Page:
The Federal Employees Health Benefits Program (FEHB) provides health insurance to federal workers, their dependants, federal retirees and their survivors, and may soon be offered to any US citizen that has trouble affording health care. These plan beneficiaries would have a choice from a wide variety of health insurance plans, including HMO, PPO and high deductible catastrophic care policies. HR1479 will thus mandate a choice of acupuncture coverage in the list for minimum benefits for those that these plans serve, and would lay the foundation for the end of discrimination of acupuncture services for all US health plan participants. Currently, about one fourth of insurance plans in the FEHB system voluntarily offer acupuncture benefits due to public demand, but many of these plans only offer coverage when provided by an M.D. or D.O., who do not receive the comprehensive medical school training in acupuncture that the Licensed Acupuncturist receives. An M.D. or D.O. may practice acupuncture without training because of the proven safety of the practice, although a small number of M.D.'s have now gone on to earn an additional medical degree in TCM and become Licensed Acupuncturists. HR1479 would insure that L.Ac.'s, or Licensed Acupuncturists are included in plans.

The European Union mandated coverage for Complementary Medicine and acupuncture in 2006 and has proven that this coverage is cost effective and saves the national health care expenditure much money in the long run in quality of life health care expenditure. The preventative nature of TCM and acupuncture decreases the incidence of future medical problems and expenditures and thus benefits even the patients that do not choose this coverage, by bringing down the cost of policies for us all.

It is also advisable to contact the former University of Washington School of Medicine Board Member and MetLife CEO, Sylvia Mathews Burwell, who will oversee the Health Care reforms of President Barack Obama as Secretary of Health and Human Services. After June of 2014, write to: Secretary Sylvia Mathews Burwell US Dept of Health and Human Services 200 Independence Avenue, S.W. Washington, D.C. 20201 or call: 1-877-696-6775. An online form for comments supporting the Federal Acupuncture Coverage Act is available by clicking here: http://www.hhs.gov/feedback.html.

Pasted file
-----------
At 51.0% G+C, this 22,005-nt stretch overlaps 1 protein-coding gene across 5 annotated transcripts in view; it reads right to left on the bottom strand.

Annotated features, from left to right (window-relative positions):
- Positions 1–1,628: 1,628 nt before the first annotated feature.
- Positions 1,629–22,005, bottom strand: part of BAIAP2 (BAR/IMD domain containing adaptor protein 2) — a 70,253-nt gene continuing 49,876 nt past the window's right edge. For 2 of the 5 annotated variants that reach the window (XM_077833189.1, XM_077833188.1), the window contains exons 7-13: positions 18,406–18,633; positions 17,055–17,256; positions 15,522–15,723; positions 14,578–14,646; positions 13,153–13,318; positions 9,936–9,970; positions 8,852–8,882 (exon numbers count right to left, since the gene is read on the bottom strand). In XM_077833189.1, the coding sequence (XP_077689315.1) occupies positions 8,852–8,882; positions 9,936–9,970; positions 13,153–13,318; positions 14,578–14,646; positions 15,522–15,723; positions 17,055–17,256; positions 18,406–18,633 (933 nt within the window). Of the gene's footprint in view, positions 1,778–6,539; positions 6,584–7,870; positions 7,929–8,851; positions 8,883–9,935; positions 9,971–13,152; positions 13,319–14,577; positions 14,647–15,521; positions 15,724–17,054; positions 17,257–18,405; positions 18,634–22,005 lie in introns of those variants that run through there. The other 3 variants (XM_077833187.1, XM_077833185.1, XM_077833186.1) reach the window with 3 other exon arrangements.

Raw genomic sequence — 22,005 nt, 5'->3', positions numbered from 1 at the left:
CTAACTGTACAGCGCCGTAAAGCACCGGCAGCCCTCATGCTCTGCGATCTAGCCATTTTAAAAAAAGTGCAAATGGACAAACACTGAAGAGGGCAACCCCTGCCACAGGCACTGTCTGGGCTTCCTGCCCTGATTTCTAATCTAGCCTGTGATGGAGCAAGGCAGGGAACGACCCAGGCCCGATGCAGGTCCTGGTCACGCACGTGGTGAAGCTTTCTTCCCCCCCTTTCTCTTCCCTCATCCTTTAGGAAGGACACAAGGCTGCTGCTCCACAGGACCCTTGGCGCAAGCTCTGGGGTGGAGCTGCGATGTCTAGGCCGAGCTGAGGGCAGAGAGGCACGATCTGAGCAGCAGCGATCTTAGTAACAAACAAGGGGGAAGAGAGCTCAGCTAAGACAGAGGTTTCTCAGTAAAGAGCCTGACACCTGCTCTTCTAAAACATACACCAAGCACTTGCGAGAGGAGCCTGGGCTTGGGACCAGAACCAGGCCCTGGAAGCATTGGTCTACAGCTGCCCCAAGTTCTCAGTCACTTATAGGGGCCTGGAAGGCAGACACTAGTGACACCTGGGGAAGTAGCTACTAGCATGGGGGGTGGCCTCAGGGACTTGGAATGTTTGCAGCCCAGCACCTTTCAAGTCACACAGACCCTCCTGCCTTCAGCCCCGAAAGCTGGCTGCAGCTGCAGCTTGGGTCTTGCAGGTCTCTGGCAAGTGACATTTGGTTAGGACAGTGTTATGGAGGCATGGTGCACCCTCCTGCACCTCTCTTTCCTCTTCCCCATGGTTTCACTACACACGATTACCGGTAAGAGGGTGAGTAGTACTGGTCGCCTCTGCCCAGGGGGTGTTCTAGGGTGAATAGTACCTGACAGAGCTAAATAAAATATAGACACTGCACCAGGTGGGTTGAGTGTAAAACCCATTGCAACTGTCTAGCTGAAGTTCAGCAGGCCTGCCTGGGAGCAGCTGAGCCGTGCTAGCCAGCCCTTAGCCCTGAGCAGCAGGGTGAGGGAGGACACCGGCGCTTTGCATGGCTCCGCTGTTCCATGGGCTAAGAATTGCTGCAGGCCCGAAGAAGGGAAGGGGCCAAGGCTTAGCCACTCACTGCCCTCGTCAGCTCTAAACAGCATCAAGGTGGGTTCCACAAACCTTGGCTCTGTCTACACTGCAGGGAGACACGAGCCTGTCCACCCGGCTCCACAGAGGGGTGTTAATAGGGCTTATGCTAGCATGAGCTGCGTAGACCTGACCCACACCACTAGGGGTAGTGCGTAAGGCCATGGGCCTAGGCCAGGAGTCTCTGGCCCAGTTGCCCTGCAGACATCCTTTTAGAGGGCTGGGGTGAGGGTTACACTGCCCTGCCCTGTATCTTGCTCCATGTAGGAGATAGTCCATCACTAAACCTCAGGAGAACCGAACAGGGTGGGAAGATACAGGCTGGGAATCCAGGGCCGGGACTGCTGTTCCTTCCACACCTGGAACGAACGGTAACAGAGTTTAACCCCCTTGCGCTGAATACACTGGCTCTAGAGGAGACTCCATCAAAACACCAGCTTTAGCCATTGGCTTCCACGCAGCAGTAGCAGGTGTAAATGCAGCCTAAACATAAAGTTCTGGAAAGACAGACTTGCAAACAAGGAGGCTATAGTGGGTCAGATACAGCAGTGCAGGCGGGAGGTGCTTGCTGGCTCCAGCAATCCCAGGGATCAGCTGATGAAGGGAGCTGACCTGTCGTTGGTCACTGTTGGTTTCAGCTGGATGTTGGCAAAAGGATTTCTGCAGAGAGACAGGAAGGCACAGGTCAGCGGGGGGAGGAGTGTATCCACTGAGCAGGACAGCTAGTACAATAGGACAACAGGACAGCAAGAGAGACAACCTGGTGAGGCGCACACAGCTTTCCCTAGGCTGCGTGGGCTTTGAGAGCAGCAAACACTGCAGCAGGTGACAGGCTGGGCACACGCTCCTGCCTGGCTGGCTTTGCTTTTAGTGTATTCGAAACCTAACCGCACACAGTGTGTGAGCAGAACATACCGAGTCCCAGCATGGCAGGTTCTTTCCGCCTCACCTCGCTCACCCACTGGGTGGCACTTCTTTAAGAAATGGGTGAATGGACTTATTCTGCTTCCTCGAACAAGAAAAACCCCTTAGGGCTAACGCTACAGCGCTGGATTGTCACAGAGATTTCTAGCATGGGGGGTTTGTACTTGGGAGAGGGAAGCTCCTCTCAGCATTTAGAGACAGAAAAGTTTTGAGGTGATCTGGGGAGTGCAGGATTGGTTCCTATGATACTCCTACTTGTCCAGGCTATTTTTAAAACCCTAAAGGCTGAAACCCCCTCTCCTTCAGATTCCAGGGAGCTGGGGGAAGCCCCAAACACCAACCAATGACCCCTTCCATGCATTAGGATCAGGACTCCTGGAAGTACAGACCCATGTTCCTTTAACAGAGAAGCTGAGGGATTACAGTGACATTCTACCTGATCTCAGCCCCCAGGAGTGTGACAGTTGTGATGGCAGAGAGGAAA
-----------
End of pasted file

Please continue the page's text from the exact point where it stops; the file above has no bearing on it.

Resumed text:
To contact the White House and the staff of President Barack Obama on this issue, click here: http://www.whitehouse.gov/contact/

Hopefully, we will be able to achieve some progress in insuring that US citizens have the freedom of choice in healthcare that has resulted in lower national health care costs and better disease and injury prevention through mandated coverage option of acupuncture and Complementary Medicine.

Progress on true healthcare reform and patient protection

Republican Senator Charles Grassley of Iowa and Democratic Senator Herb Kohl of Wisconsin have been promoting healthcare reform for a decade with their work to uncover and make transparent the deceit, conflicts of interest, payoffs, and fraud that are now an unfortunate part of our healthcare system. Senator Grassley has uncovered numerous instances of payoffs to important research directors that alter the research findings which determine treatment guidelines in the United States. He has also uncovered numerous instances of ghost-writing of research articles in medical journals, medical textbooks, etc. Senator Grassley has uncovered illegal practices of promoting new drugs off-label, leading to many billions of dollars of settlements and fines for promoting drug uses not approved by the FDA, and has saved the Medicare system a small fortune with his efforts, while protecting the public. Senator Kohl has worked tirelessly to eliminate inefficient reimbursement systems in Medicare, and reward value of care, not volume. Senators Kohl and Grassley have proposed many reforms that would remove fraud, waste, and abuse from the medical insurance and governmental healthcare programs.